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Vietnam should expand production of pepper products: agro-minister

Vietnam should push its pepper sector to increase the quality of its crop, rather than expanding the amount of land use to cultivate the spice, Minister of Agriculture and Rural Development Nguyen Xuan Cuong suggested at the Vietnam Pepper Outlook 2018 (VIPO 2018) conference in Ho Chi Minh City on Tuesday.

 

VIPO 2018 was organized by the Vietnam Pepper Association in collaboration with the Ministry of Agriculture and Rural Development and several other organizations to connect more than 200 pepper industry stakeholders, including retailers, exporters, importers, ministers, financiers, NGOs, and spice associations from Vietnam and abroad.

Speaking at the event, Minister Cuong emphad that Vietnam, which currently produces 230,000 metric tons of pepper per year or 48 percent of the world’s total, should consider the demand for its crop before increasing production.

The minister went on to express his disappointment that the country’s pepper sector has yet to standardize the seedlings it uses or its cultivation process despite the industry’s massive US$1 billion export value.

“From here on, our pepper [producers] should be chasing quality,” Minister Cuong said.

The country currently boasts one-third of the world’s total pepper producing area, but Minister Cuong says growers need to shift their focus from quantity to quality by redirecting investment funds toward marketing activities and boosting crop quality to meet the standards needed for use in the production of higher-value goods such as perfume, beauty care products, and dietary supplements.

Echoing Cuong was chairman of the Vietnam Pepper Association Nguyen Nam Hai, who shared that 100 metric tons of raw pepper can produce up to eight metric tons of oil valued six times higher than the same amount of peppercorn produced for spice.

At the event, participants shared the current challenges facing the country’s pepper sector, including strict regulations enforced by export markets, the use of pesticides, and a lack of industry networking opportunities.

They also used the event to put forward suggestions for the sector’s sustainable development.

Vietnam’s pepper exports were estimated at 207,000 metric tons worth $678 million through the end of October 2018, up eight percent in volume but down 33 percent in value from the same period in 2017.

The average export in the first nine months of 2018 was priced at $3,290 per metric ton, a 38 percent drop year-on-year.

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Vietnam should expand production of pepper products: agro-minister

Vietnam should push its pepper sector to increase the quality of its crop, rather than expanding the amount of land use to cultivate the spice, Minister of Agriculture and Rural Development Nguyen Xuan Cuong suggested at the Vietnam Pepper Outlook 2018 (VIPO 2018) conference in Ho Chi Minh City on Tuesday.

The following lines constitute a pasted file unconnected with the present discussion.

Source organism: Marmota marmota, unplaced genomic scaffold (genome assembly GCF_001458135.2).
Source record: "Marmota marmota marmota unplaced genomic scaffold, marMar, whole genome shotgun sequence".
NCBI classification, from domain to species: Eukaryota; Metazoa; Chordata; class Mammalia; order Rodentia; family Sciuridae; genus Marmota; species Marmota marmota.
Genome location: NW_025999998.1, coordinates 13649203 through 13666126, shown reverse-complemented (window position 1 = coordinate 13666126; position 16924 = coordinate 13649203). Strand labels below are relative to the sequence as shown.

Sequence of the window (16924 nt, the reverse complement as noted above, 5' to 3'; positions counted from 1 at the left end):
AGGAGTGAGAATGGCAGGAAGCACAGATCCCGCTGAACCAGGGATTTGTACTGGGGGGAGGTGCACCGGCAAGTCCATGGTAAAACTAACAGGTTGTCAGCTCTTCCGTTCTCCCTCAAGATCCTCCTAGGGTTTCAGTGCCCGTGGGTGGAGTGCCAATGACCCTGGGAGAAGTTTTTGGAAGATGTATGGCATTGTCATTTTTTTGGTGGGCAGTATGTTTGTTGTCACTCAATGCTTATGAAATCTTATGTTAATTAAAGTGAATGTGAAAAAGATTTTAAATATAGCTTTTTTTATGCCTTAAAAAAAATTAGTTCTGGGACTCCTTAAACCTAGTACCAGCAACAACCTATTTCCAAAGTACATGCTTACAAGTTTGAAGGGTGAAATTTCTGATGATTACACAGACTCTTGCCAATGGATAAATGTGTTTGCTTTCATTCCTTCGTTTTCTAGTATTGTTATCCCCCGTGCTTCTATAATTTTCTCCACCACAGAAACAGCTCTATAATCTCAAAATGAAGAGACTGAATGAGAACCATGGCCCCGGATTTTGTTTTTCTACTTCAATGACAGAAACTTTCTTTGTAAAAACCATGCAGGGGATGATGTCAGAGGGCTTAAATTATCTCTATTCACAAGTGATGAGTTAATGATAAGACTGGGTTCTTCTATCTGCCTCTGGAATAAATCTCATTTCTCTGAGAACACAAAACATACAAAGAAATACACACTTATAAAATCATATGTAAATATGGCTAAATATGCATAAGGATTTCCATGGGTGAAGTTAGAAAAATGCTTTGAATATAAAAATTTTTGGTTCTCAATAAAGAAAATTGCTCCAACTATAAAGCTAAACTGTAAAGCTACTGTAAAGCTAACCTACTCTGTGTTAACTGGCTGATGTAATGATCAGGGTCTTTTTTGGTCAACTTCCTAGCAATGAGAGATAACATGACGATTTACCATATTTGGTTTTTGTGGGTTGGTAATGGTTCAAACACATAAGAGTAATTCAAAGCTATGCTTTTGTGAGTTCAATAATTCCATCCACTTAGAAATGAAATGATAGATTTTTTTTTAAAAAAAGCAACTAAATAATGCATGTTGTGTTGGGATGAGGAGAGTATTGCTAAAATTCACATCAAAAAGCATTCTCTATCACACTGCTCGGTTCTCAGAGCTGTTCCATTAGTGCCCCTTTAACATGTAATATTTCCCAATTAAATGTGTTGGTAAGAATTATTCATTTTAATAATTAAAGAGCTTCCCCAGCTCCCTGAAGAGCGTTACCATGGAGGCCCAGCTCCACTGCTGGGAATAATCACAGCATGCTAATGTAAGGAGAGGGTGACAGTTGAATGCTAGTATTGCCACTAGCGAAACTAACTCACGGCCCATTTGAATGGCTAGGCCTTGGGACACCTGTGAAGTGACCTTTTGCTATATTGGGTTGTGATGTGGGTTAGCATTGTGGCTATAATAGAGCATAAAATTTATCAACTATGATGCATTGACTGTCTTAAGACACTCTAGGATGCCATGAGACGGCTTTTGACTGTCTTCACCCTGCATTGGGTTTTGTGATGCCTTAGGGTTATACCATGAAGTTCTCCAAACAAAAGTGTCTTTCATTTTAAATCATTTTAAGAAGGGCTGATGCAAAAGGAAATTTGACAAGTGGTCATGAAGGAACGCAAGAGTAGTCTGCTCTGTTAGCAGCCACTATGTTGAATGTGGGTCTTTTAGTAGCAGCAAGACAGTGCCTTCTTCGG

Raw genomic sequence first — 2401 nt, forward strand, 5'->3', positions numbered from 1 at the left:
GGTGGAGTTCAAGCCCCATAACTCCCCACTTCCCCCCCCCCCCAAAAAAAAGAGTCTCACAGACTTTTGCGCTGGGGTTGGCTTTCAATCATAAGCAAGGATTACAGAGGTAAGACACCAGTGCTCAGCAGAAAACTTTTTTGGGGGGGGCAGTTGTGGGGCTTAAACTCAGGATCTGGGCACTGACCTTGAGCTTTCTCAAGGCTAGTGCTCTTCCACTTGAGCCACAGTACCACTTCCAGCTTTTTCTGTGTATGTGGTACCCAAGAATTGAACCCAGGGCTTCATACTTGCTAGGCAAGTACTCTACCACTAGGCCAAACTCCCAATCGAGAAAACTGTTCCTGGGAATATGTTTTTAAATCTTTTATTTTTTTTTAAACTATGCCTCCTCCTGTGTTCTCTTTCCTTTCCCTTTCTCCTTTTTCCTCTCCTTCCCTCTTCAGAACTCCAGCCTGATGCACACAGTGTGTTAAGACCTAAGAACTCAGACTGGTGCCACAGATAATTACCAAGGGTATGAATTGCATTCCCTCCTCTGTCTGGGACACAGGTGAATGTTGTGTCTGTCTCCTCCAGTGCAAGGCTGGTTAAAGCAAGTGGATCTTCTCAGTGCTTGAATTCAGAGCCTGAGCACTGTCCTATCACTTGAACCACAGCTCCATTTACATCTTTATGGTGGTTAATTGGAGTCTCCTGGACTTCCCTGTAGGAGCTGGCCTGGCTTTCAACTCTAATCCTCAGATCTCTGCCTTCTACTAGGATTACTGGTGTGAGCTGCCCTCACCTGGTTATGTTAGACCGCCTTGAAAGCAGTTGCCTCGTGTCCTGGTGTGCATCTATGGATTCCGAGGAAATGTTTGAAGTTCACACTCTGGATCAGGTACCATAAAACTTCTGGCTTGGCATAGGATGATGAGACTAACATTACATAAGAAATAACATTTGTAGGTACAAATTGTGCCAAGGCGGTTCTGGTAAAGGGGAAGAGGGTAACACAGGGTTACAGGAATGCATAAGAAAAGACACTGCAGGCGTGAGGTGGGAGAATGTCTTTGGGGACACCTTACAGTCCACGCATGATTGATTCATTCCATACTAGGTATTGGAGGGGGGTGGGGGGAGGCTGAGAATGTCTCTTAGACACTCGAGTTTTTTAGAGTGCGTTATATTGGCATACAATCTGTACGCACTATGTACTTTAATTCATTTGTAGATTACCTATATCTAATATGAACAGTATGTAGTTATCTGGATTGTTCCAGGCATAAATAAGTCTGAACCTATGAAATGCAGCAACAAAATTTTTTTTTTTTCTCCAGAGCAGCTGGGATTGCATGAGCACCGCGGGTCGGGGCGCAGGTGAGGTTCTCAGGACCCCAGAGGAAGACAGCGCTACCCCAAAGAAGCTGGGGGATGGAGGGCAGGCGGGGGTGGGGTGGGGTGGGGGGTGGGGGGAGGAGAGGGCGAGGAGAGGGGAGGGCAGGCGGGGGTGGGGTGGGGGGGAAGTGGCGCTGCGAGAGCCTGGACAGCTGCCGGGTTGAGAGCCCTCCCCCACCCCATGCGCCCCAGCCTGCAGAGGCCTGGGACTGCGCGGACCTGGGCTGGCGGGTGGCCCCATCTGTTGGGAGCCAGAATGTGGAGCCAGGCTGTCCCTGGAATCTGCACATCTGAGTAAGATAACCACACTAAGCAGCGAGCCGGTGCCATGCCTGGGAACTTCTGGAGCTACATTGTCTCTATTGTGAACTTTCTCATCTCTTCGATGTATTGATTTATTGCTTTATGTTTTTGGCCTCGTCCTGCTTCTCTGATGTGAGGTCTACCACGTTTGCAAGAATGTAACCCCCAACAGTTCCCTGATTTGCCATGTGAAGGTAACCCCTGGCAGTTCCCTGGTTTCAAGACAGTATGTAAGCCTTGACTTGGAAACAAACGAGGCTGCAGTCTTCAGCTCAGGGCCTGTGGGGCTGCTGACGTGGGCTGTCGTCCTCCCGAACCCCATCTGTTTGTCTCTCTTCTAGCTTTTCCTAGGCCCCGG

VIPO 2018 was organized by the Vietnam Pepper Association in collaboration with the Ministry of Agriculture and Rural Development and several other organizations to connect more than 200 pepper industry stakeholders, including retailers, exporters, importers, ministers, financiers, NGOs, and spice associations from Vietnam and abroad.

Speaking at the event, Minister Cuong emphad that Vietnam, which currently produces 230,000 metric tons of pepper per year or 48 percent of the world’s total, should consider the demand for its crop before increasing production.

The minister went on to express his disappointment that the country’s pepper sector has yet to standardize the seedlings it uses or its cultivation process despite the industry’s massive US$1 billion export value.

“From here on, our pepper [producers] should be chasing quality,” Minister Cuong said.

The country currently boasts one-third of the world’s total pepper producing area, but Minister Cuong says growers need to shift their focus from quantity to quality by redirecting investment funds toward marketing activities and boosting crop quality to meet the standards needed for use in the production of higher-value goods such as perfume, beauty care products, and dietary supplements.

Echoing Cuong was chairman of the Vietnam Pepper Association Nguyen Nam Hai, who shared that 100 metric tons of raw pepper can produce up to eight metric tons of oil valued six times higher than the same amount of peppercorn produced for spice.

At the event, participants shared the current challenges facing the country’s pepper sector, including strict regulations enforced by export markets, the use of pesticides, and a lack of industry networking opportunities.

They also used the event to put forward suggestions for the sector’s sustainable development.

Vietnam’s pepper exports were estimated at 207,000 metric tons worth $678 million through the end of October 2018, up eight percent in volume but down 33 percent in value from the same period in 2017.

The average export in the first nine months of 2018 was priced at $3,290 per metric ton, a 38 percent drop year-on-year.

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